About 40 minutes into the interview and as Raisi left late, an aide told Amanpour that the president had advised her to wear a headscarf. Amanpour said he “politely declined.”
Amanpour, who grew up in Iran’s capital Tehran and is a fluent Farsi speaker, said she wears a headscarf while reporting in Iran to comply with local laws and customs, “otherwise you couldn’t work as a journalist.” But he said he would not cover his head for an interview with an Iranian official outside a country where it was not required.
“Here in New York, or anywhere else outside of Iran, I’ve never been asked by an Iranian president — and I’ve interviewed every one of them since 1995 — inside or outside of Iran, never asked to wear a headscarf,” he told CNN on Thursday. said on the “New Day” program.
“I very politely declined on behalf of myself and CNN and female journalists everywhere because it’s not a requirement.”
Iranian law requires all women to cover their heads and wear loose clothing in public. The rule has been in place in Iran since the 1979 Islamic Revolution, and is mandatory for every woman in the country — including tourists, visiting political figures and journalists.
Amanpour said Raisi’s aide made it clear that the interview – which would be the Iranian president’s first on American soil – would not have taken place if he had not been wearing a headscarf. He referred to it as “a matter of respect” that it is the holy months of Muharram and Safar, and hinted at protests across the country citing the “situation in Iran”, he added.
The protests appear to be the largest-scale demonstrations against the Islamic Republic’s regime, which has become increasingly harsh since the election of Raisi’s hardline government last year. After eight years under Hassan Rouhani’s moderate administration, Iran has elected Raisi, an ultra-conservative judiciary chief whose views align with those of the country’s powerful cleric and supreme leader, Ayatollah Ali Khamenei.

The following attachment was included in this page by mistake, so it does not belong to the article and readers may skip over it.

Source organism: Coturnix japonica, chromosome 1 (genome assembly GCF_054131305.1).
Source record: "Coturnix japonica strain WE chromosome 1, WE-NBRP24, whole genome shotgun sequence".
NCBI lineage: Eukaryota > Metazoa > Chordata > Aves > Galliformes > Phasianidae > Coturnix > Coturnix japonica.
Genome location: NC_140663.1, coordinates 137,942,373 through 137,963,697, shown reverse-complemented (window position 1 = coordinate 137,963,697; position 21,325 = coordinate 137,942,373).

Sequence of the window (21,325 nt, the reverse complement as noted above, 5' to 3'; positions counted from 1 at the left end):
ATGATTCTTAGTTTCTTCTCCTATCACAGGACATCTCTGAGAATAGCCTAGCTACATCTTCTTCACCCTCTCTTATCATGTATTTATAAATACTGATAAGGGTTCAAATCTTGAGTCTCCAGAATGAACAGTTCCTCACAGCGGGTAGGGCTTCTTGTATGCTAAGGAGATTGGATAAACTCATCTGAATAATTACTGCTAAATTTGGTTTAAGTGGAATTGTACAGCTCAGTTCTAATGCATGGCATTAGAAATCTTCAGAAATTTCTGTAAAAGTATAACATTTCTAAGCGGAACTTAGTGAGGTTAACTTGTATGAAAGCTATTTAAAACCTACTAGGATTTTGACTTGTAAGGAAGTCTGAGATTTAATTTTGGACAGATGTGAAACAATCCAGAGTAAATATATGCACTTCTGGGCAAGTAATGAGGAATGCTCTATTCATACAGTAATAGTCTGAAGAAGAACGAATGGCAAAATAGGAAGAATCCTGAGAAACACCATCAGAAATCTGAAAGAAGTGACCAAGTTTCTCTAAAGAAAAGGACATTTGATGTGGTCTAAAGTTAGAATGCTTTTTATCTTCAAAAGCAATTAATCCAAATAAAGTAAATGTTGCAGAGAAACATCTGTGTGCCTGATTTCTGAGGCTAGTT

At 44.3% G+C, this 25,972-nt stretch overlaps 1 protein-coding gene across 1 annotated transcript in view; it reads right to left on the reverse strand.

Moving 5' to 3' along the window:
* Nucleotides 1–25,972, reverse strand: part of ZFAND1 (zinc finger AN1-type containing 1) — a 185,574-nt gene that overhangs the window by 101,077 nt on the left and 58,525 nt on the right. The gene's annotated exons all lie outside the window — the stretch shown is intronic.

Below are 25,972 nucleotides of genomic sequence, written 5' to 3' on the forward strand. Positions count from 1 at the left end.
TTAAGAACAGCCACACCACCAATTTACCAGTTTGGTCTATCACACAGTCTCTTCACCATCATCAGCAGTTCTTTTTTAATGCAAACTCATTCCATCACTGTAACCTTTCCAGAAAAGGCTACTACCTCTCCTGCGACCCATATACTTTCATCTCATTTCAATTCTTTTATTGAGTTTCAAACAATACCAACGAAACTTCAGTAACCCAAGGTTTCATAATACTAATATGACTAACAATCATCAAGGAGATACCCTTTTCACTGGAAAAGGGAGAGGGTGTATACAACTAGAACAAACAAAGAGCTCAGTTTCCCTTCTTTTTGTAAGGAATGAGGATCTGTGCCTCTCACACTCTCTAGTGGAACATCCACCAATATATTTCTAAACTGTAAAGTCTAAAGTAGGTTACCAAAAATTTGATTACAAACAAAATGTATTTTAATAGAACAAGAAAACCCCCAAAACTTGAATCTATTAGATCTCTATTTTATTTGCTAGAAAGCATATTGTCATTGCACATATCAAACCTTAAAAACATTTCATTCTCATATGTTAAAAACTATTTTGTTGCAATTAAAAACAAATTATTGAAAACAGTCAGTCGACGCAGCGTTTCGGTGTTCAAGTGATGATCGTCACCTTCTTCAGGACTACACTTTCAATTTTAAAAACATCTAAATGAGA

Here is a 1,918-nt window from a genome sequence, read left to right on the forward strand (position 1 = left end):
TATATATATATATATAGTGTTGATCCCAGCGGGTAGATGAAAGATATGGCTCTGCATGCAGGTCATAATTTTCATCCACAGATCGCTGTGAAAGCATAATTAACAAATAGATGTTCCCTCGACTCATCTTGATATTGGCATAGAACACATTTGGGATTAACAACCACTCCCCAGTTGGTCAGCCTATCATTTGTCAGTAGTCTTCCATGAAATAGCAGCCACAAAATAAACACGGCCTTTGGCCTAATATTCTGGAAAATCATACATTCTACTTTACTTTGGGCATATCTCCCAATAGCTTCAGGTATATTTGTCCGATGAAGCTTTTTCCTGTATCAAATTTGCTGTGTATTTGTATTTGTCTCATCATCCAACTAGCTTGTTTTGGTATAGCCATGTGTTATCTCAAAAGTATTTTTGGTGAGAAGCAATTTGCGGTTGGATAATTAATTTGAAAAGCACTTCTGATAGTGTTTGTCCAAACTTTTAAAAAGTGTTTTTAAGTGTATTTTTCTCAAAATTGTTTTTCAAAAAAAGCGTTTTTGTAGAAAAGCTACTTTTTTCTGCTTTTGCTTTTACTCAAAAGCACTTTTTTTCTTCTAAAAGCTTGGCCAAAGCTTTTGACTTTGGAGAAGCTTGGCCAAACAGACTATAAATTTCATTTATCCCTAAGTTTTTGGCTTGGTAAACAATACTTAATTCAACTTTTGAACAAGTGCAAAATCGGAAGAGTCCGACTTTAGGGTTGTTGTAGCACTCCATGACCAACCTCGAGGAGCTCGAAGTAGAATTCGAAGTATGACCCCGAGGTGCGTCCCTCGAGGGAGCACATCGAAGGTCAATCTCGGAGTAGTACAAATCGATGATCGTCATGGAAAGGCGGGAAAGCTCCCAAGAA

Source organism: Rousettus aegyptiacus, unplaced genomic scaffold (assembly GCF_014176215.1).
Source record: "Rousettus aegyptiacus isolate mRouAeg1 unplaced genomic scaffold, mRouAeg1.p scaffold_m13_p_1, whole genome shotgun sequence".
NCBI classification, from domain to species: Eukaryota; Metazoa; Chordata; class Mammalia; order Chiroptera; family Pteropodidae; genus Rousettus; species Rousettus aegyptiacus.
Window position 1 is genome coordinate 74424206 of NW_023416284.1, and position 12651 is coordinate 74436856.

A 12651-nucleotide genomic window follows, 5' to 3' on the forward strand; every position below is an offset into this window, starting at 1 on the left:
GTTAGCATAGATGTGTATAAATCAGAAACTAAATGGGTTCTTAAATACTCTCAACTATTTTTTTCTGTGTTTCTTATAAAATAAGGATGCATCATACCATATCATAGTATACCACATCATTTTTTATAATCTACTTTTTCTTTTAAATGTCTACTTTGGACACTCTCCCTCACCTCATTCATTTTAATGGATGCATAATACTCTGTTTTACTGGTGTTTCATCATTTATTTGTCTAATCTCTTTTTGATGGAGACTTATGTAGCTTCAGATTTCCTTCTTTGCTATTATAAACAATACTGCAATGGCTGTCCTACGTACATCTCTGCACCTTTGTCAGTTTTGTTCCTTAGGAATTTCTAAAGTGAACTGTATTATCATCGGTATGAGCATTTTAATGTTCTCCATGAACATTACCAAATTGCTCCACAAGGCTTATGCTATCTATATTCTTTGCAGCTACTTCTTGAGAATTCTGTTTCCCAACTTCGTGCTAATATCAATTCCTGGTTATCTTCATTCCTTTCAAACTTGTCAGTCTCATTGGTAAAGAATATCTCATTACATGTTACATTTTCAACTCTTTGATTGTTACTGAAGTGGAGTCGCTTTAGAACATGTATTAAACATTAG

In Iran, the headscarf is a powerful symbol of the personal rules imposed by the country’s clerics, which control what people can wear, look and do. Over the past decade, protests have spread as many Iranians resent those restrictions.
Amini’s death sparked long-running outrage over restrictions on personal freedoms. Surveys and reports in recent years have shown that a growing number of Iranians do not believe the hijab, or headscarf, should be compulsory.
Iranian officials claimed Amini died after suffering a “heart attack” and falling into a coma, but his family said he did not have a pre-existing heart condition, according to Emtedad News, a reformist Iranian media outlet. Skepticism over the officials’ account of his death also sparked public outrage.
CCTV footage released by Iran’s state media showed Mahsa Amini collapsing at a “re-education” center where she was taken by morality police to receive “instruction” on her dress.
Amanpour had planned to probe Raisi about Amini’s death and protests, as well as the nuclear deal and Iran’s support for Russia in Ukraine, but said he had to step aside.